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U.S. Signals Rising Interest in Russian Trade

The U.S. Commercial Service has named three new leading areas of business in Russia for American export and investment.

It registered significant growth in demand for agricultural equipment, chemicals and plastics, and energy efficiency and green construction, said John McCaslin, minister counselor for commercial affairs at the U.S. Embassy. The agency determined that U.S. companies could help develop these additional expanding markets, he said.

One sector — cosmetics and toiletries — is out of the annually updated Report on Russia that will go online later this month.

“We just need to see a positive trend and be able to get information about it,” McCaslin said on how the agency makes its selections. “We do it from the American perspective.”

Russia deserves “increased attention” as the potential for business ties becomes more diverse, said the U.S. Department of Commerce, which incorporates the U.S. Commercial Service.

Thomas Moore, U.S. Department of Commerce deputy assistant secretary, said in a statement that “because Russia is a priority,” the department is planning two trade missions to Russia in the next four months.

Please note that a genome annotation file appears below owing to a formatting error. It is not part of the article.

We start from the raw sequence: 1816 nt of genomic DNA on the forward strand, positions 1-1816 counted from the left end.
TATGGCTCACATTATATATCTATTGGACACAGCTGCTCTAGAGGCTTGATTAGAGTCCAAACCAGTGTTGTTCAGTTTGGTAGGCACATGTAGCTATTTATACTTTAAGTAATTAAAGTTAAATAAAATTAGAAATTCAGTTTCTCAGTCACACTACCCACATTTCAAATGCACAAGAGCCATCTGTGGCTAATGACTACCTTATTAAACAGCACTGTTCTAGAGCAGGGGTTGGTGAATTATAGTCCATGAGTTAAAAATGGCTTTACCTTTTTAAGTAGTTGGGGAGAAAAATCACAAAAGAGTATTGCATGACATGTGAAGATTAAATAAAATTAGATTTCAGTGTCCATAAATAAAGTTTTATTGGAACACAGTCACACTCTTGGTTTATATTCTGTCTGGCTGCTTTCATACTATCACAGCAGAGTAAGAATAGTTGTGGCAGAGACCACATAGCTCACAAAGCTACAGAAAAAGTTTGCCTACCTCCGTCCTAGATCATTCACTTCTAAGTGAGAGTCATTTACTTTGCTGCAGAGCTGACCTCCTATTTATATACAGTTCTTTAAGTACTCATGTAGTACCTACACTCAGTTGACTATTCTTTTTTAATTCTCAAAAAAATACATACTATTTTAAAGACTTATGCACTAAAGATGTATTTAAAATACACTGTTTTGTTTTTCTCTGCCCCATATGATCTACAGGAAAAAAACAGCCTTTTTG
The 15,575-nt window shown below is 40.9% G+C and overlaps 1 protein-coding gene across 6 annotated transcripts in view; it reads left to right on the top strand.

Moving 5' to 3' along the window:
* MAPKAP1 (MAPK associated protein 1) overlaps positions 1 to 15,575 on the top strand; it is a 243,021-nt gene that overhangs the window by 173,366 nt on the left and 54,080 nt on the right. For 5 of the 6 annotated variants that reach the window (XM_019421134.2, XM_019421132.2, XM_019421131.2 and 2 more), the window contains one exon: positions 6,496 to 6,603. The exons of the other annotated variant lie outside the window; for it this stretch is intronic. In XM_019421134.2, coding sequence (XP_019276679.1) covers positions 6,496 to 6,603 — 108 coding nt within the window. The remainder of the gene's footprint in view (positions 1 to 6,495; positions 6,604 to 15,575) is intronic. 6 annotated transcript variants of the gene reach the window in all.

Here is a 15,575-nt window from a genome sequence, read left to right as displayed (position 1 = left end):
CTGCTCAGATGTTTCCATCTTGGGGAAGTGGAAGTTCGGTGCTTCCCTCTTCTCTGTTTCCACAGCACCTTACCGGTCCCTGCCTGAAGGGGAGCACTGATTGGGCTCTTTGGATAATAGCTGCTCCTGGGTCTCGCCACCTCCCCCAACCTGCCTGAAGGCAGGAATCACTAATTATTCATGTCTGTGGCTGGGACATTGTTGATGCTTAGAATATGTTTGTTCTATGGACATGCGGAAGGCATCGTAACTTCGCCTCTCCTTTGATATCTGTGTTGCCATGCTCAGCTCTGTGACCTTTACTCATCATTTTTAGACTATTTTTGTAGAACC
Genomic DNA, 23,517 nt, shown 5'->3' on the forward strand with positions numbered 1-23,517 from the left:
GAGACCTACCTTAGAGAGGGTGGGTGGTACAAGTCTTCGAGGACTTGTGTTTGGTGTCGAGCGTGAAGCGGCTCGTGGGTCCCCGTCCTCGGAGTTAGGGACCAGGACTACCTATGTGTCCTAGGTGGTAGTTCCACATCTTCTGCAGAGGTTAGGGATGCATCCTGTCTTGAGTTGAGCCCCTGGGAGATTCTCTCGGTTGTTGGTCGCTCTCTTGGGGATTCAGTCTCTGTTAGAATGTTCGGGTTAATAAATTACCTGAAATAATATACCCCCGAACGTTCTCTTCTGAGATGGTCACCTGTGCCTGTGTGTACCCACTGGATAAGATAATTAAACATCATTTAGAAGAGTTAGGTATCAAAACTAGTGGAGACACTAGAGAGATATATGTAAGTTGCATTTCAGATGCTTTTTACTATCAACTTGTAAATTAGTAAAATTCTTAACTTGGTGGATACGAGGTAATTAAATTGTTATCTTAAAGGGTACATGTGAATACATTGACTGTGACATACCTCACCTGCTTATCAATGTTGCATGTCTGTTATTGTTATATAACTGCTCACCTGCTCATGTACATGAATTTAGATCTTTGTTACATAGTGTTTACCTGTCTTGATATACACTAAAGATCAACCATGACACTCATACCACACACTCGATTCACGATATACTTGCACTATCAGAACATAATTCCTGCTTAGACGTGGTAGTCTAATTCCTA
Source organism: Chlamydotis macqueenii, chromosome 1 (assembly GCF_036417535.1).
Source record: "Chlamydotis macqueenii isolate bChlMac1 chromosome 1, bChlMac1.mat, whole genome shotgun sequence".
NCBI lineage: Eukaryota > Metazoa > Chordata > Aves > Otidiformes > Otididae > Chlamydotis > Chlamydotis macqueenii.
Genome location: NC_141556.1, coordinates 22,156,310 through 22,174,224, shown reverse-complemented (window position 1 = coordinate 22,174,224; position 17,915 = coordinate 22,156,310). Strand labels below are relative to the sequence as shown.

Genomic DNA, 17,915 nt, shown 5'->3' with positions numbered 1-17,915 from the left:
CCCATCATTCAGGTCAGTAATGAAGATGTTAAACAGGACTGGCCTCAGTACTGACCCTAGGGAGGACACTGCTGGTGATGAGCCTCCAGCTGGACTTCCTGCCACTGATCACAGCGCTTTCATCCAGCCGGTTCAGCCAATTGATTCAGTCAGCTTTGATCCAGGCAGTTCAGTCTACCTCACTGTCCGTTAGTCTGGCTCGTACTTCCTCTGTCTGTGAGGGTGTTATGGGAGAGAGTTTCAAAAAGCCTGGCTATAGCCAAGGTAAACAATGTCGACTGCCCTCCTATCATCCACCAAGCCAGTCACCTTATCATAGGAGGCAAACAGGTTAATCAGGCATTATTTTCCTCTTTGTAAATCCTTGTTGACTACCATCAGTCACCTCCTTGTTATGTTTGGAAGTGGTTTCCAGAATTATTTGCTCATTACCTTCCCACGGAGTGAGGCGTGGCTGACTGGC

Michelle O’Neill, deputy under secretary for commerce, will be leading an automotive supply-chain trade mission to Russia in April. The department is looking to send the other trade mission, on energy efficiency, in June.

In another sign of unstinting interest in stronger business ties, Max Baucus, Senate finance committee chairman, arrived in Russia over the weekend with an agenda that includes the pursuit of “new trade opportunities for U.S. businesses, ranchers and farmers,” according to a statement on the committee’s website. His trip, which will last through Feb. 22, includes a meeting with President Dmitry Medvedev and discussions on Russia’s pending entry to the World Trade Organization.

“Opening doors overseas in countries like Russia will propel our economic recovery forward and create jobs across the United States,” the statement quoted Baucus as saying.

It added that American exports to Russia could double from the current level within five years of Russia joining the WTO.

The United States exported $8.3 billion of goods to Russia in 2011, with the majority being machinery.

Russia exported $34.5 billion of goods to the United States, with 48 percent being petroleum and coal products.

With respect to staffing, Moore said there were no immediate plans to expand the Commercial Service in Russia, even as the government is moving 40 trade employees from seven mature economies to some of the faster-growing markets.

“We believe our office in Russia is currently staffed at the appropriate level,” Moore said in a statement for The Moscow Times. “We are continually evaluating our global footprint and will make changes as necessary due to changing global economic conditions and budget availability.”

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